Fatty Johnson’s — Andrew Johnson, our 17th president, kept true to his Southern roots and enjoyed foods like hopping john and sweet potatoes. There aren’t any dishes that exactly correlate at this boozy pop-up restaurant from Zak Pelaccio and Company, but much of the food, like the deviled eggs ($8) and fried chicken stuffed with ham ($14), would surely appeal to a culinary sensibility south of the Mason-Dixon Line. (Lyndon Baines Johnson probably would have liked it, too.)

Abe & Arthur’s — Arthur is basically the forgotten president. His diet, too, was rather forgettable, with his favorite meals consisting of a mutton chop with a glass of ale or the odd yet sorta delicious-sounding macaroni pie with oysters. Come to this Meatpacking restaurant and order the $10 side of macaroni and cheese plus a half-dozen oysters ($18), mix ’em up, and you’ve got Chester’s fave food. Sorta.

Cleveland Donut Shop & Fried Chicken — Cleveland ate rather simple meals like corned beef and cabbage and pickled herring, and he disavowed French food. At this donut and chicken shop, perhaps he would have enjoyed a simple breakfast of two eggs any style, served with toast and corn beef hash ($4.99).

Roosevelt Food Court — Teddy was a big eater with international tastes, so he probably would have liked this Flushing food hall devoted to all sorts of Asian eats. Perhaps he would go for the cumin kebabs or the fiery Sichuan vegetarian soup chock full of lotus root and kelp. (And cousin FDR might like it, too. After all, he was a trailblazer when he and wife Eleanor served the English king and queen hot dogs at Hyde Park!)

Wilson Restaurant — Wilson was apparently disinterested in cuisine and ate a rather gross-sounding breakfast of two raw eggs in grape juice. However, he is also said to have enjoyed country hams, peach cobblers, butter and buttermilk, fresh eggs, hot biscuits, and ice cream. So perhaps he’d get the $7 pernil (roast pork), which he could wash down with a $3 vanilla shake.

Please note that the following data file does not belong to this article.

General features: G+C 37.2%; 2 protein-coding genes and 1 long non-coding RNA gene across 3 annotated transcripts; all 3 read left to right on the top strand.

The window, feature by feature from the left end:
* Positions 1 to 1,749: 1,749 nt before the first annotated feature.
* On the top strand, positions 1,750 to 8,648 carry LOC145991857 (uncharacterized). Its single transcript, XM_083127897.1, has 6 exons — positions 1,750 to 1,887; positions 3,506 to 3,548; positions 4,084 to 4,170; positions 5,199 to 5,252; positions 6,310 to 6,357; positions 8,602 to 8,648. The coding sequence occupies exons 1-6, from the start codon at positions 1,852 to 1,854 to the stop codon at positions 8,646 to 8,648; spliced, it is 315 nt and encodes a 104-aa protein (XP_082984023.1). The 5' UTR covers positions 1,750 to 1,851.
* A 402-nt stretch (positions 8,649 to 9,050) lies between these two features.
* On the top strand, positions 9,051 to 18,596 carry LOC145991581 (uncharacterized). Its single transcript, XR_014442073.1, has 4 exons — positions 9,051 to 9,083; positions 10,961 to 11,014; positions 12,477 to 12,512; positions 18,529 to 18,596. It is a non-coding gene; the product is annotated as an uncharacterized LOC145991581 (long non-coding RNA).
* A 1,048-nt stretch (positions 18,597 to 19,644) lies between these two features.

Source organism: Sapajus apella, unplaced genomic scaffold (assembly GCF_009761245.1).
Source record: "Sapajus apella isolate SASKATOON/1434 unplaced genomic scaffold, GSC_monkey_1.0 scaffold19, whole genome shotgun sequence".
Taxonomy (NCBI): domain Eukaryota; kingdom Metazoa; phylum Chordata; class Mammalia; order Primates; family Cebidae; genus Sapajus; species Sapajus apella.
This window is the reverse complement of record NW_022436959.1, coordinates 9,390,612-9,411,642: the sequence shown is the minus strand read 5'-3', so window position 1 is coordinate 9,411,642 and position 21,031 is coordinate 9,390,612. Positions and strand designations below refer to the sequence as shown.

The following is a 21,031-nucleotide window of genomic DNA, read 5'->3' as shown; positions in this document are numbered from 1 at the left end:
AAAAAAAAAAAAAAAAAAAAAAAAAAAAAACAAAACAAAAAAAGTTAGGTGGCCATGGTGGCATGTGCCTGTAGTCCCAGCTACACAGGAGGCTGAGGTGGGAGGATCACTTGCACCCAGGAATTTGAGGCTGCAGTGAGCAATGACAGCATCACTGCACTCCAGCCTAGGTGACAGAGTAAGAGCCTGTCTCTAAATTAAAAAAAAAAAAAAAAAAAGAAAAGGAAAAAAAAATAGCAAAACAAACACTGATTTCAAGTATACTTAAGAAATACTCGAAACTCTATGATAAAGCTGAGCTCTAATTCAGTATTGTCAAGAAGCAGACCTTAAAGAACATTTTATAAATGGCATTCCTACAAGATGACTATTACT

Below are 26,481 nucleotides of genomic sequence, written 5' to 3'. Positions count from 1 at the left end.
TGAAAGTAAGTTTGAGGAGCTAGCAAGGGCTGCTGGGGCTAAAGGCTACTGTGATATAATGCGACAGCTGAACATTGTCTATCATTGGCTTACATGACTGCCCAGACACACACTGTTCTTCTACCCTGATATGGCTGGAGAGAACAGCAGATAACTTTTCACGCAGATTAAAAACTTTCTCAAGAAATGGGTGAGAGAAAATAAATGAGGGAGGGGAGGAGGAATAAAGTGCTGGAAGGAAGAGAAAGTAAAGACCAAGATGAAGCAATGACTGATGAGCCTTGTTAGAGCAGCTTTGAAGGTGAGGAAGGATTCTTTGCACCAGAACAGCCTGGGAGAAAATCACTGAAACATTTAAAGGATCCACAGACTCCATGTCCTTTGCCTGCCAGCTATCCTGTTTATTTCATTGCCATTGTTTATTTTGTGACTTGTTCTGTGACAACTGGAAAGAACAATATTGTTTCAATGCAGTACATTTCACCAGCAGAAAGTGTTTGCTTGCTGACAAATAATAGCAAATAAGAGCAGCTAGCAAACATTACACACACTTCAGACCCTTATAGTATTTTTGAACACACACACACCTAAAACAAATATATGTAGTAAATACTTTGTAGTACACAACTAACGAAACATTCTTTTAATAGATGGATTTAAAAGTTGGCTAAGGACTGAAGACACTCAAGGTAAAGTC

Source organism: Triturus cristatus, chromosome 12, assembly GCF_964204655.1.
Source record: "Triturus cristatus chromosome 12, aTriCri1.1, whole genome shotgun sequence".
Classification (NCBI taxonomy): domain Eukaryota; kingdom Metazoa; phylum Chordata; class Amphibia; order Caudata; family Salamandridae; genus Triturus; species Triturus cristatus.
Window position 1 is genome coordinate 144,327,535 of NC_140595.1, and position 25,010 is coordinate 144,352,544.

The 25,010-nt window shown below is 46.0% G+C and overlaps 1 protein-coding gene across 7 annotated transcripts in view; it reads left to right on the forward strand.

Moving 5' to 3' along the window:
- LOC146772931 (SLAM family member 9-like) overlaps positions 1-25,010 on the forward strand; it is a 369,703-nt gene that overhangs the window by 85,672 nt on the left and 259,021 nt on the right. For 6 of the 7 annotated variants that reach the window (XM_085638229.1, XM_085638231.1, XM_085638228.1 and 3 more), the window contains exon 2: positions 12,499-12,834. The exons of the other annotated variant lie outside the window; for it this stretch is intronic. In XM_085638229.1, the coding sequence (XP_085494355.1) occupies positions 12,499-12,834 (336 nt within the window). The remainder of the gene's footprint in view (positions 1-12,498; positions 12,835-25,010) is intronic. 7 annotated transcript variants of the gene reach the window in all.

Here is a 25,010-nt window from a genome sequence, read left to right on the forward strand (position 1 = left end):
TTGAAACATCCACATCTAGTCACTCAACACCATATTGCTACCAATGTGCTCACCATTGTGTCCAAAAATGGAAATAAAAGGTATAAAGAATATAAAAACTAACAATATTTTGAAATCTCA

Kennedy Fried Chicken — Classic French fare flourished while Kennedy was in office, but he also quite enjoyed roast chicken, mashed potatoes, and corn muffins, so he would do quite well at this fried chicken chain that’s currently at the epicenter of a naming dispute.

Clinton Street Baking Company — Bill might be embracing the veggie lifestyle nowadays, but we all know his secret love of junky foods. He’d probably have a ball at this homey, slightly Southern-influenced bakery and café, where he could gorge on dishes like the black angus cheeseburger ($14) or one of the many varieties of pie.

Obama Flavor C&S Food — Our current prez has a more sophisticated palate than some of the men who preceded him. This restaurant doesn’t offer the gourmet Mexican food of his beloved Topolobampo restaurant in Chicago, but it does offer a tasty macaroni pie. And since seafood stew was served at his inauguration dinner, perhaps he’d like the saltfish and akee, which comes from the Caribbean side of the menu.

So what’s the takeaway from all this? Mostly, our presidents were unadventurous eaters. But if you eat at their namesake restaurants, you won’t be!